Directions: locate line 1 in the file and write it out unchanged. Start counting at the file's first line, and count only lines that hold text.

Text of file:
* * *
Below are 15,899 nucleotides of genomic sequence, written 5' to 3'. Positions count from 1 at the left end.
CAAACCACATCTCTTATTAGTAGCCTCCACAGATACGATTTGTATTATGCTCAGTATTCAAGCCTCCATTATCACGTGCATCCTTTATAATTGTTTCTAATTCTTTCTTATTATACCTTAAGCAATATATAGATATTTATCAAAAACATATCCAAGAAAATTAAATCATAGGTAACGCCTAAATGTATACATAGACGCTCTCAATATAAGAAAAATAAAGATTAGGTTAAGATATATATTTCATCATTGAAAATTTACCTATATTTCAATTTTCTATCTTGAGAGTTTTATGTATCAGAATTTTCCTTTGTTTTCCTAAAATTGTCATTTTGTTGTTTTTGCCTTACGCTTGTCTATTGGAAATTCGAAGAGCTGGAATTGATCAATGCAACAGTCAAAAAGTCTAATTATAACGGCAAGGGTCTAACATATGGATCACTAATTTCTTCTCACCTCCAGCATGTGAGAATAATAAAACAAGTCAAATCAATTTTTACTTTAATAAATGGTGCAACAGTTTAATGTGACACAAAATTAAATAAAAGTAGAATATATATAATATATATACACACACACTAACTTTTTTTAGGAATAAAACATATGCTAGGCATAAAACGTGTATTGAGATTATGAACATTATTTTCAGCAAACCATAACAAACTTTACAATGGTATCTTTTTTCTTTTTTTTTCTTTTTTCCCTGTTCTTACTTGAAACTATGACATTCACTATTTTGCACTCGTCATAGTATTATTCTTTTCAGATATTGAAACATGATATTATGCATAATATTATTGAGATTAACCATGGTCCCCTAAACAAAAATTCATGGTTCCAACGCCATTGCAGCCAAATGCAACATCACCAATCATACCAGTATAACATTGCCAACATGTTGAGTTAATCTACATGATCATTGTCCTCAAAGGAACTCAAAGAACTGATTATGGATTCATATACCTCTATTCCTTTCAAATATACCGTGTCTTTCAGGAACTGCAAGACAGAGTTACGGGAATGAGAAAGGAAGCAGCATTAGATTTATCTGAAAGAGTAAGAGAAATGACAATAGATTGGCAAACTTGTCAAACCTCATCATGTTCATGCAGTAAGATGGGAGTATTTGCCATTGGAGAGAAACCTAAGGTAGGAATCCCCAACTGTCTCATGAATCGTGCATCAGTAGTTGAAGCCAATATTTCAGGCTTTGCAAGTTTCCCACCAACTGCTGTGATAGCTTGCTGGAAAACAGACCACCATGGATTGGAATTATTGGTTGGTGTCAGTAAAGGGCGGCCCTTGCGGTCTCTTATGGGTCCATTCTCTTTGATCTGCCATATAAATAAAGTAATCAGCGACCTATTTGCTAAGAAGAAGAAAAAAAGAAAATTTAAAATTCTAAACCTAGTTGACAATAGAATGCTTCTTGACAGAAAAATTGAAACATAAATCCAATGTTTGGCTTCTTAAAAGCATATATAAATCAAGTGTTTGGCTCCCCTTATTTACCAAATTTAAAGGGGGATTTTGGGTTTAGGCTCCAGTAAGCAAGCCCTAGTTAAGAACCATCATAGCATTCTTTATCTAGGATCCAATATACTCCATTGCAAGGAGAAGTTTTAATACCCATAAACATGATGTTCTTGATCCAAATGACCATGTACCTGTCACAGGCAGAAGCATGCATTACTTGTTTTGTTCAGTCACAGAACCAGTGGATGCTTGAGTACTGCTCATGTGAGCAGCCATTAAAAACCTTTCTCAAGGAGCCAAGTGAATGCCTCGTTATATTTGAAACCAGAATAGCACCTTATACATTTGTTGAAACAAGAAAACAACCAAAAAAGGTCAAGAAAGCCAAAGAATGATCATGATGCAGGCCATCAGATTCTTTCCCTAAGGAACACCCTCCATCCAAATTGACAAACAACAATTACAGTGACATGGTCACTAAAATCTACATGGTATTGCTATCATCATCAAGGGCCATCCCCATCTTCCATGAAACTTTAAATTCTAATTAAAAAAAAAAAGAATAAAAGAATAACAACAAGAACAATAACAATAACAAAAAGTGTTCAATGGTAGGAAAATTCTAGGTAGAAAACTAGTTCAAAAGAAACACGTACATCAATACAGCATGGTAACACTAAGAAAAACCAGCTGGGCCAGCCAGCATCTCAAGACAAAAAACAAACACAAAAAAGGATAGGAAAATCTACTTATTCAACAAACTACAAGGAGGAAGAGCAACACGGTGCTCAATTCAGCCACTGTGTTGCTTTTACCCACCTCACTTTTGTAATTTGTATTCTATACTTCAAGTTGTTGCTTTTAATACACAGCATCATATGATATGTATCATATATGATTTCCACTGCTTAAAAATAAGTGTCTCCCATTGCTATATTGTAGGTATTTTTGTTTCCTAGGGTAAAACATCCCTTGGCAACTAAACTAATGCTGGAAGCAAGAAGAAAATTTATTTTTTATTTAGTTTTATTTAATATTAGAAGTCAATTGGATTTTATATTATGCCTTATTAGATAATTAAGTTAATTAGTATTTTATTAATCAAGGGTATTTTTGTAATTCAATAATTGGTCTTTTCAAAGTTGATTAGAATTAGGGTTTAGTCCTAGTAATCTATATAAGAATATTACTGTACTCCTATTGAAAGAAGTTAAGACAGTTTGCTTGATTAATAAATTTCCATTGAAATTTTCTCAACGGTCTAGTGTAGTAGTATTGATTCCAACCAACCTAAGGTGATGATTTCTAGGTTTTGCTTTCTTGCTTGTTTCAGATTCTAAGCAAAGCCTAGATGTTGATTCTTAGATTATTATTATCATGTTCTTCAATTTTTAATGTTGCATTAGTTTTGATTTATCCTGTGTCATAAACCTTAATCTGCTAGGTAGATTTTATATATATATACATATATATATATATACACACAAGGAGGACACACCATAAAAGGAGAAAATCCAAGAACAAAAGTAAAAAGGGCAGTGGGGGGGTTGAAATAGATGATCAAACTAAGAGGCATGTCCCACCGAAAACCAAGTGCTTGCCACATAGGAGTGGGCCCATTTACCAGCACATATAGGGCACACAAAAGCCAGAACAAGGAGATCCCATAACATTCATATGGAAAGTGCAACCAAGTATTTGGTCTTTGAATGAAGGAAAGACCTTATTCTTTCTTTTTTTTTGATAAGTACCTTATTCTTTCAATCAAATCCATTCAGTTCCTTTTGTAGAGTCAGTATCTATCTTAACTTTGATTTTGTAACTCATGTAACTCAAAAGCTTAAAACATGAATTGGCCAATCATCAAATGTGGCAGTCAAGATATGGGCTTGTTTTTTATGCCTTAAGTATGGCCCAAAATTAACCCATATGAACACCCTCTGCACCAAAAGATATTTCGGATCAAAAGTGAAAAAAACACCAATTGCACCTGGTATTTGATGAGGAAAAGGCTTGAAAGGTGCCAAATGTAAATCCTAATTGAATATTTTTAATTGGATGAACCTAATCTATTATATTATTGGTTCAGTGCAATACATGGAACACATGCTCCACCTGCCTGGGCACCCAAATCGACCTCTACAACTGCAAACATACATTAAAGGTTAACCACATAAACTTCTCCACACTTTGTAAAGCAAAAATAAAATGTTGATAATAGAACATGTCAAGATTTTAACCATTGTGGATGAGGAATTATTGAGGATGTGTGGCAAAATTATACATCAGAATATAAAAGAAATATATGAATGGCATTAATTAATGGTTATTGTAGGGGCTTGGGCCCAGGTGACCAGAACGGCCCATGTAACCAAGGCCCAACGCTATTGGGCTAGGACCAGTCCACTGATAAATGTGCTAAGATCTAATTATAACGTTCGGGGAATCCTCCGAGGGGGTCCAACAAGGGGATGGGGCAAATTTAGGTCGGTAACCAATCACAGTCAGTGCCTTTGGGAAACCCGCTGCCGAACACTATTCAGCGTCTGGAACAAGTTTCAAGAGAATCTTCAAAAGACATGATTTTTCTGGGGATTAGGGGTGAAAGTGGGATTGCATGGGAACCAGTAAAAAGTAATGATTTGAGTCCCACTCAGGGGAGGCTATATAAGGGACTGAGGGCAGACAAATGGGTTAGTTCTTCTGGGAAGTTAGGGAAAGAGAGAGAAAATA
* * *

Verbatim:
Below are 15,899 nucleotides of genomic sequence, written 5' to 3'. Positions count from 1 at the left end.